Proactive Parenting: ADHD


Dear Dr. T.,

My ten-year-old son has always been a real chevra-man. He is very impulsive and will do anything on a dare. He also has no sitz-fleish, so though he is very bright, he doesn’t do well in school. The worst part, though, is that he gets frustrated very easily and lashes out at his friends. Needless to say, he isn’t very popular.

I am writing to you now because this year’s rebbe is hocking us to put our Leizer on medication for ADHD. The rebbe says he is very experienced and knows ADHD when he sees it. As you can imagine, my husband and I are both very opposed to giving our child medication at age ten.

Don’t think that we have been neglectful parents. We have tried literally everything from when Leizer was three years old. We have consulted a nutritionist who took him off all red dyes and sugar. We went to a homeopathic doctor who gave us drops. We consulted with many different chosheve people to get their input and brochos. My wife even pays for a monthly phone conference with a rebbetzin/coach. Unfortunately, none of these strategies have worked; if anything, Leizer does worse every year.

We are at the end of our rope and could use some guidance. But, one thing I know for sure: no child of mine is going on meds at age ten.

Yehuda Aryeh

Dear Yehuda Aryeh,

How frustrating for you to have worked so hard with such poor results! But, here is something to think about: It’s not about working hard; it’s about working smart.

Let me explain. There are many, many children like Leizer who are impulsive, hyperactive, and easily frustrated. There is also a protocol for working with them. By following best practices, you can begin to get a handle on Leizer’s behavior.

When a child has trouble functioning in school for no known reason (i.e. no physical illness, death in family, or family dysfunction), he should be evaluated by a licensed mental health professional. Though Leizer’s symptoms are typical for a child with ADHD, he may have another issue entirely. He may have severe learning disabilities, anxiety, or even be the victim of bullying, neglect, and/or abuse. Only a trained professional is competent to determine the nature of Leizer’s difficulty.

The first step is to find the appropriate mental health professional and get a diagnosis. The course of treatment depends on the nature of the problem. The recommendations may include:

  • Psychotherapy for you and/or your child
  • Behavior management
  • Social skills training

When warranted, medication (for anxiety, depression, and/or ADHD) is prescribed. However, only a licensed medical professional – such as your pediatrician, neurologist, or psychiatrist – can make that determination.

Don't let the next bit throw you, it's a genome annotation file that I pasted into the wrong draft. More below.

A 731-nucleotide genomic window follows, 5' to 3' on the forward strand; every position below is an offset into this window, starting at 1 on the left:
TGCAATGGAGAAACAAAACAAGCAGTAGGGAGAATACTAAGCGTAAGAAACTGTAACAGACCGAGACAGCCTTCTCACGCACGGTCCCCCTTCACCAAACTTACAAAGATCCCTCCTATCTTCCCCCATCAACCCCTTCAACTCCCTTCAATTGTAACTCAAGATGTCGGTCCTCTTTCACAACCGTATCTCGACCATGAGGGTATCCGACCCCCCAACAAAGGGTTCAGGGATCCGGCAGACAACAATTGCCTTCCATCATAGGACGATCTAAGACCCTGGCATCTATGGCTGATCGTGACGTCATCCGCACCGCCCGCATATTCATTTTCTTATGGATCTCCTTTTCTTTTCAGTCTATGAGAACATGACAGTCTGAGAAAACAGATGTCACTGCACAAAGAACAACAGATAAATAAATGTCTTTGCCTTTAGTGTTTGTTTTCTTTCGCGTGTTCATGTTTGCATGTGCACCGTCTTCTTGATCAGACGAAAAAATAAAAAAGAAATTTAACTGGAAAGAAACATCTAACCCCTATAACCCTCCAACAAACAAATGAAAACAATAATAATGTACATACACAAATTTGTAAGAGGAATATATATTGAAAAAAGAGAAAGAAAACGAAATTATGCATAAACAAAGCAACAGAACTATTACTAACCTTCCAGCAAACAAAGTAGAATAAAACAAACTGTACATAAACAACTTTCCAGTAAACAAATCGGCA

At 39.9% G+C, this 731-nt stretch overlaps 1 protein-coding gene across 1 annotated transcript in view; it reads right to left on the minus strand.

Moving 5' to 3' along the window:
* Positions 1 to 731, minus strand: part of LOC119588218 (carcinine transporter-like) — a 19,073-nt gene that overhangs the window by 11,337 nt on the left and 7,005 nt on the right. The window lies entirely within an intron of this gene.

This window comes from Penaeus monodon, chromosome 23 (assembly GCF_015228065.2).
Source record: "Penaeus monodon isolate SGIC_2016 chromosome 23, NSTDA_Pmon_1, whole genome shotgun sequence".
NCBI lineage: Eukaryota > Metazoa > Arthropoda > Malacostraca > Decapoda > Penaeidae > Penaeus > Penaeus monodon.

What I have described here is the gold standard in treatment. Some of the less orthodox methods you have employed – like diet, homeopathic remedies, and consultation with wise but untrained individuals – may be a fine addition to treatment, but do not replace conventional methods. It would have been so much more effective – and probably much less of a headache – to go for the basic evaluation first.

Though I am not a medical doctor and cannot say whether your child would benefit from medication, I do want to address both the rebbe’s suggestion and your hesitation.

It has become quite common for educators to insist that a child be medicated in order to come to school. However, as educators, psychologists, counselors, and social workers have no license to prescribe, the suggestion to medicate is inappropriate, to say the least. What is appropriate is a request to have the child evaluated by a qualified professional who has a medical license and can make that call. Because no amount of hands-on experience is equal to formal training and licensure, it is not for a rebbe or teacher to decide.

I would also like to speak to your reluctance to consider medicating your child if that is what is needed. Unfortunately, many a parent shares your view: Under no conditions will their child take psychotropic medication!

However, while it may seem that the parent is protecting his child from the potential negative side effects of medication, actually the parent may be denying his child the opportunity to function and succeed. Mental, emotional, and attentional issues are real – as real as physical ones – and the child may suffer needlessly from a parent’s refusal to follow the doctor’s advice. Conversely, many a parent has reported that their child benefits greatly from taking medication.

Having a child with school issues is never pleasant. But, dancing around the issue and distracting yourself from the issue at hand by searching out alternate methods of treatment solves nothing. Facing the challenge squarely and dealing with it by using the conventional wisdom of the day is the shortest route to success.

The Book Nook: Taking charge of ADHD by Russell A. Barkley is the go-to book on the subject. This treasured parent resource gives you the science-based information you need about attention-deficit/hyperactivity disorder (ADHD) and its treatment. It also presents a proven eight-step behavior management plan specifically designed for 6 to 18 year-olds with ADHD. Dr. Barkley offers encouragement, guidance, and loads of practical tips for parents struggling with their child’s ADHD.

Sara Teichman, Psy D. is a psychotherapist in private practice in Los Angeles and Clinical Director of ETTA, L.A.’s largest Jewish agency for adults with special needs. To submit a question or comment, email